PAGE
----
More than 55 jobs could be created if a Northern Tasmanian wood pellet plant was to go ahead. Source: The Examiner
A funding commitment of $250,000 was announced by the state government to complete a $5 million feasibility study into the viability of the project.
If it were to proceed, the $115-145 million plantation fibre-only wood pellet plant would employ 25 full-time equivalent workers on site, and an estimated 30 jobs in raw material processing and supply.
Minister for Resources Guy Barnett said the government was committed to rebuilding the forest industry, which he believed was a key employer of Tasmanians.
Pre-feasibility work has already been completed for the Northern plant project and Mr Barnett said it had the potential to open up a new export market for the state.
“Analysis undertaken by New Forests Asset Management has indicated a significant market for advanced wood pellets in Japan, where there is an active policy framework to support increased renewable energy generation,” Mr Barnett said.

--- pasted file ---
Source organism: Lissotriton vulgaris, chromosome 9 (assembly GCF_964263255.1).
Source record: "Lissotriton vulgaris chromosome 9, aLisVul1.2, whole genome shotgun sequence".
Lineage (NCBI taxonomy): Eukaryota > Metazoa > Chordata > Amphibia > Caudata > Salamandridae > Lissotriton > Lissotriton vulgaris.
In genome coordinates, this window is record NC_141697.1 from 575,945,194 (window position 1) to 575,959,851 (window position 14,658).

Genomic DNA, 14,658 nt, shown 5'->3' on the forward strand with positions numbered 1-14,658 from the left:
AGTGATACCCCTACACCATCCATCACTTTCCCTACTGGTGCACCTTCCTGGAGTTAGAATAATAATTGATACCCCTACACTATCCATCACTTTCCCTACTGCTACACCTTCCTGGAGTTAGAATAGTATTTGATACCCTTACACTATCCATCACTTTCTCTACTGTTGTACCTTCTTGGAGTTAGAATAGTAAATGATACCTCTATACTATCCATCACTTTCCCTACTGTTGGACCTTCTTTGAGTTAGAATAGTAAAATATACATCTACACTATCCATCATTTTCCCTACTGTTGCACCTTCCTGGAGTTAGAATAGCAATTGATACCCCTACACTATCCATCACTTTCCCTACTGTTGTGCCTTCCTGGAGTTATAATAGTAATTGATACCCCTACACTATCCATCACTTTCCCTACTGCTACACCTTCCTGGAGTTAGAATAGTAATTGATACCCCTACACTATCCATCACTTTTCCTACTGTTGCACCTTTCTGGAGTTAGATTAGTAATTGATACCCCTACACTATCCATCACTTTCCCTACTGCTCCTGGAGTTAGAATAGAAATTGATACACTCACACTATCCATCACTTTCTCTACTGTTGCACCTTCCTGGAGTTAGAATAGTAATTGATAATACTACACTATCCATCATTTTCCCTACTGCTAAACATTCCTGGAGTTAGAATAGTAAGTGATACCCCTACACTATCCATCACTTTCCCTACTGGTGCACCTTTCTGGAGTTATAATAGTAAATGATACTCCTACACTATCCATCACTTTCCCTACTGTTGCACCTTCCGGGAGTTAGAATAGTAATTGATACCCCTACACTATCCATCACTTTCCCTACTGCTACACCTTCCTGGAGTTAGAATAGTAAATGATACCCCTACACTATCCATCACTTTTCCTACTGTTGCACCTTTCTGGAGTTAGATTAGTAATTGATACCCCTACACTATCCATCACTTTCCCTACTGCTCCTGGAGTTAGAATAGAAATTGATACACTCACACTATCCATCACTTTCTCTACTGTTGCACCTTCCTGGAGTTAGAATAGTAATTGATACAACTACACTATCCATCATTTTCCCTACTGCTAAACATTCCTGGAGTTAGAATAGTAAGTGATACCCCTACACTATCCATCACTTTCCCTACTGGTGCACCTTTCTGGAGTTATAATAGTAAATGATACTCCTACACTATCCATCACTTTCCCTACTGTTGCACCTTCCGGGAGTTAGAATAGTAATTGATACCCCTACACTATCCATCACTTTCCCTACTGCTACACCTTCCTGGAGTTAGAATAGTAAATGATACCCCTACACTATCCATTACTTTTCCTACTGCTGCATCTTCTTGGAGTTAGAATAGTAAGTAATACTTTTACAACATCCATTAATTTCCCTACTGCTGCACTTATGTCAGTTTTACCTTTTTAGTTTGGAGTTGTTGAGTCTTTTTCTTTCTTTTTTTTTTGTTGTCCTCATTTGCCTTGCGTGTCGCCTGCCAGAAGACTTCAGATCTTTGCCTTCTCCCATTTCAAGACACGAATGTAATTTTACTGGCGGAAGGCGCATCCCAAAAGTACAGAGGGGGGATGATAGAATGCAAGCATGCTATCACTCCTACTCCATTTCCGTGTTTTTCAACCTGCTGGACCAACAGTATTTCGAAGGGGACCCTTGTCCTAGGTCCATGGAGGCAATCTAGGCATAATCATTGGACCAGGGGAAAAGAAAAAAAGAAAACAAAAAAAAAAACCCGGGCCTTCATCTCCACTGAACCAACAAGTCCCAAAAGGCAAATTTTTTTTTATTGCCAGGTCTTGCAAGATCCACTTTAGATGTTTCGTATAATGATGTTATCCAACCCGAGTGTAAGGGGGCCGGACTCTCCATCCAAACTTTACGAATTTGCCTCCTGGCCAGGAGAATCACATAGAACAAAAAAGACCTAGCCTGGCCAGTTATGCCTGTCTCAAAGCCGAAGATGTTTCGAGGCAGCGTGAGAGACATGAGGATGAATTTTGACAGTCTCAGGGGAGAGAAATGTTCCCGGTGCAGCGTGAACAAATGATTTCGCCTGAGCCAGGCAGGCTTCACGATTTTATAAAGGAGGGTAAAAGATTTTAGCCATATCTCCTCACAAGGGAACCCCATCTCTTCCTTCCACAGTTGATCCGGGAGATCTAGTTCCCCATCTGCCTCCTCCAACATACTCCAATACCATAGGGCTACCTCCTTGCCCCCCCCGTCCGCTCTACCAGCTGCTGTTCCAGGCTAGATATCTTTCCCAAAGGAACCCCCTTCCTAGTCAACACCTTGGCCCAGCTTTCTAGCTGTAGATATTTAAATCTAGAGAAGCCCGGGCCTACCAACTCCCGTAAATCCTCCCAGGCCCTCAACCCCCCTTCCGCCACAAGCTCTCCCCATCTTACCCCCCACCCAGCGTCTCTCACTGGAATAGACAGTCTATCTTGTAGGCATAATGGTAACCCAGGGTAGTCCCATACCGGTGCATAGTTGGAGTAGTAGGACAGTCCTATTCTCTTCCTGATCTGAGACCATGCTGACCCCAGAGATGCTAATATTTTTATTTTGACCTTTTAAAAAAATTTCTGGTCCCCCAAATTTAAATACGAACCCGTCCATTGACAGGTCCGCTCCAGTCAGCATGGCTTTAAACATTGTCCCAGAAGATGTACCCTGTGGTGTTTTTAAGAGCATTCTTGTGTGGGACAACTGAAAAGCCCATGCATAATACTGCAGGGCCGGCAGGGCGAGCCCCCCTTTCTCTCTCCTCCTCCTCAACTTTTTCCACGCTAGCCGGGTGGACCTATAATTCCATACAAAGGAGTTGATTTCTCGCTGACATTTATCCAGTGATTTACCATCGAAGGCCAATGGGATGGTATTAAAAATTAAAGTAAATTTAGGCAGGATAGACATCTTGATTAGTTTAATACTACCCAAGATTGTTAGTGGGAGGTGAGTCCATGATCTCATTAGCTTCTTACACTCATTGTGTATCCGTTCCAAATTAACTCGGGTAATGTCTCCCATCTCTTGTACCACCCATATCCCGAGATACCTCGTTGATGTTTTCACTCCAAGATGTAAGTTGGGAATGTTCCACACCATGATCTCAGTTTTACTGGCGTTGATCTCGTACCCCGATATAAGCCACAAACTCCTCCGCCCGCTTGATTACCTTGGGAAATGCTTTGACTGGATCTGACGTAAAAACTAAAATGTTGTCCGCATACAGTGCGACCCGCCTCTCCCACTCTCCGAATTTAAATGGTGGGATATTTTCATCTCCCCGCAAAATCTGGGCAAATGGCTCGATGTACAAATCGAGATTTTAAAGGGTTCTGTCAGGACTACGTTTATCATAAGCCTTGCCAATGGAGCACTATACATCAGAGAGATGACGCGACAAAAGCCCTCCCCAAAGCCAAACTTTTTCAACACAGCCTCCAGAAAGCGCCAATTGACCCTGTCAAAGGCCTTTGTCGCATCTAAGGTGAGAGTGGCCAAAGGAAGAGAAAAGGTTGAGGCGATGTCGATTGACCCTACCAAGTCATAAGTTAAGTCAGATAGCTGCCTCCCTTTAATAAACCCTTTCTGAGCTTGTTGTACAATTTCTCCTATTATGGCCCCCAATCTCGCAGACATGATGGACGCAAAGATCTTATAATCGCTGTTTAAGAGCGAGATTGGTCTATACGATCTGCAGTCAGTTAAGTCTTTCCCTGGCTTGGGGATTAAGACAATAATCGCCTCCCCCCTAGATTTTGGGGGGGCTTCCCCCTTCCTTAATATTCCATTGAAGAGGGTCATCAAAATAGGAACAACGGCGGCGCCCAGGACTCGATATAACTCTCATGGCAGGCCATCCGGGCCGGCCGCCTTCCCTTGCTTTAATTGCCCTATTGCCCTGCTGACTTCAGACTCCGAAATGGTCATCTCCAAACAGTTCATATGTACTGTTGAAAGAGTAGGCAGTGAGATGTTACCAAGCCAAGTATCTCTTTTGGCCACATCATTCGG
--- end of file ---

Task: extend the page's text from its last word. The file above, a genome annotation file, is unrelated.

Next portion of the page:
“Advanced wood pellets are a sustainable and renewable energy option that can be directly substituted for coal in existing large power stations.
“Our commitment sends a strong signal to both investors and potential customers that the project is supported by the Tasmanian Government as a longterm, sustainable value-adding enterprise.”
The project is one of a number of Tasmanian initiatives utilising wood pellets as a renewable energy source.
A Dorset Renewables Industries project at Scottsdale expects to see a former Gunns site transformed into a timber production operation, employing 15 workers.
While the state’s largest native forest sawmiller announced a $1.3 million project earlier this month which would see the business producing energy from waste and creating 12.5 full time jobs.
Neville-Smith Forest Products will use waste from its Mowbray plant to produce wood pellets as part of an ongoing investment in the forest sector, which includes a $442,000 government grant.
Executive Chairman James Neville-Smith said the recognition of wood as a sustainable building material was increasing.
“I have an unquestionable belief in the demand for sustainable wood products, and there is no reason we shouldn’t be able to produce enough out of Tasmania,” Mr Neville-Smith said.